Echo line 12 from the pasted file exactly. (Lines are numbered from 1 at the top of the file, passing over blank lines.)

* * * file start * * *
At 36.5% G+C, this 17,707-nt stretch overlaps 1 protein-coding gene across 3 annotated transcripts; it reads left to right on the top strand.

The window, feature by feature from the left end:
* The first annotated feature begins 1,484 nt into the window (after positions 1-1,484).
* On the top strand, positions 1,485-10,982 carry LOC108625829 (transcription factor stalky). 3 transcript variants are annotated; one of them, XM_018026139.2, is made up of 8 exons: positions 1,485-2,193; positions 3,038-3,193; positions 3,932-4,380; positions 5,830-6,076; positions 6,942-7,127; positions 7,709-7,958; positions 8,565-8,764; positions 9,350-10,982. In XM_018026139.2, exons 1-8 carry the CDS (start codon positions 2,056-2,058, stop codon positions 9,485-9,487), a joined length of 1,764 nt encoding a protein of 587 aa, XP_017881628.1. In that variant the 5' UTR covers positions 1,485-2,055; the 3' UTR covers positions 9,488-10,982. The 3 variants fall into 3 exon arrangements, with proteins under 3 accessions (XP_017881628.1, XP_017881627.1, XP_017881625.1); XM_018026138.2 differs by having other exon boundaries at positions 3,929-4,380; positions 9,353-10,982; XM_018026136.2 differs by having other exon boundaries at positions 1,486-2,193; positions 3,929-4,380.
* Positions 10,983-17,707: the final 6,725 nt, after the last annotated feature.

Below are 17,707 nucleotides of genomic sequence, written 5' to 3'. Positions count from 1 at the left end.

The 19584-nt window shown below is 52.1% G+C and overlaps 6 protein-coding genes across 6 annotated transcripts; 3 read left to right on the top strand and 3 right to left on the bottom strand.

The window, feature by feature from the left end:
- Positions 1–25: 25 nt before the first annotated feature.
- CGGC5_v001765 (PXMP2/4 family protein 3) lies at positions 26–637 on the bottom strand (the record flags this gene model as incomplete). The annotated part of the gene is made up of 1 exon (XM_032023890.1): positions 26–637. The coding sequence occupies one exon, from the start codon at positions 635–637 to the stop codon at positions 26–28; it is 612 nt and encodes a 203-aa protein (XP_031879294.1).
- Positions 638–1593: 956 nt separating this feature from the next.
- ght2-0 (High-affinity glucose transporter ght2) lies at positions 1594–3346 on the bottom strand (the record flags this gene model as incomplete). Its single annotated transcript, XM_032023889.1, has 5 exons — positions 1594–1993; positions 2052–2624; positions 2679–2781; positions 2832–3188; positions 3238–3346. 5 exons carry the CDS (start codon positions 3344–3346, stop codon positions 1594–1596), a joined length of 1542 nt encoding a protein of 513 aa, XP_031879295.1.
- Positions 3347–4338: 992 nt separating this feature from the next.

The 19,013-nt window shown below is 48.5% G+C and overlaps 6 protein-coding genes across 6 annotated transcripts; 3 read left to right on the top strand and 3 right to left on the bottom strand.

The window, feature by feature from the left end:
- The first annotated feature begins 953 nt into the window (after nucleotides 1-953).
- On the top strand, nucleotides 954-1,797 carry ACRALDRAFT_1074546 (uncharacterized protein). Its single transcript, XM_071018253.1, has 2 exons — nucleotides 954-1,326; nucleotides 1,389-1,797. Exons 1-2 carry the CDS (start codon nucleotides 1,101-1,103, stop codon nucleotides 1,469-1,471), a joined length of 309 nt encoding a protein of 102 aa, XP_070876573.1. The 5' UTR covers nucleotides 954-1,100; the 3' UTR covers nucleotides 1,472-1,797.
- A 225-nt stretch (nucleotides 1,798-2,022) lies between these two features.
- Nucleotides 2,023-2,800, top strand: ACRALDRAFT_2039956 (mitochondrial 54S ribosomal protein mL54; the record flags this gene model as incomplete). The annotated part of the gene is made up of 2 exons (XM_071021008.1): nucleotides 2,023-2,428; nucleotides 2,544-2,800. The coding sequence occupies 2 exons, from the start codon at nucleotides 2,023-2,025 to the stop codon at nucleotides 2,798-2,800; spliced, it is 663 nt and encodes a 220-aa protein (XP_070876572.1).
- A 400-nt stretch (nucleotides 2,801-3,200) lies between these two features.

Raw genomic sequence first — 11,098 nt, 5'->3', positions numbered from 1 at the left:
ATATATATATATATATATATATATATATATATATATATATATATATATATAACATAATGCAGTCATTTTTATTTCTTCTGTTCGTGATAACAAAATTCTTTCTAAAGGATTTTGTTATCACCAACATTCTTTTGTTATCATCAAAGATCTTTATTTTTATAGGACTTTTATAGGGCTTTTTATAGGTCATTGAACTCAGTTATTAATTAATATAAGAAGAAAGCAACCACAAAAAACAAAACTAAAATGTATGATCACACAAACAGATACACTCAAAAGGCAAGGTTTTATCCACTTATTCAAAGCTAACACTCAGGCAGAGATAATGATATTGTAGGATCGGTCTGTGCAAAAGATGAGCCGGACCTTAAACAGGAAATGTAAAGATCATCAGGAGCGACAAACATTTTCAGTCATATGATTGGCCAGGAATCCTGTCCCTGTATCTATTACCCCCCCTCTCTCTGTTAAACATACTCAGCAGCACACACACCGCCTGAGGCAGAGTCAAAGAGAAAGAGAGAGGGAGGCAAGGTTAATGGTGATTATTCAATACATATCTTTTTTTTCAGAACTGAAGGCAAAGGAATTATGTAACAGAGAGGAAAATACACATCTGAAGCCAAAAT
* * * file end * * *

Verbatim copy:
- ght2-0 (High-affinity glucose transporter ght2) lies at positions 1594–3346 on the bottom strand (the record flags this gene model as incomplete). Its single annotated transcript, XM_032023889.1, has 5 exons — positions 1594–1993; positions 2052–2624; positions 2679–2781; positions 2832–3188; positions 3238–3346. 5 exons carry the CDS (start codon positions 3344–3346, stop codon positions 1594–1596), a joined length of 1542 nt encoding a protein of 513 aa, XP_031879295.1.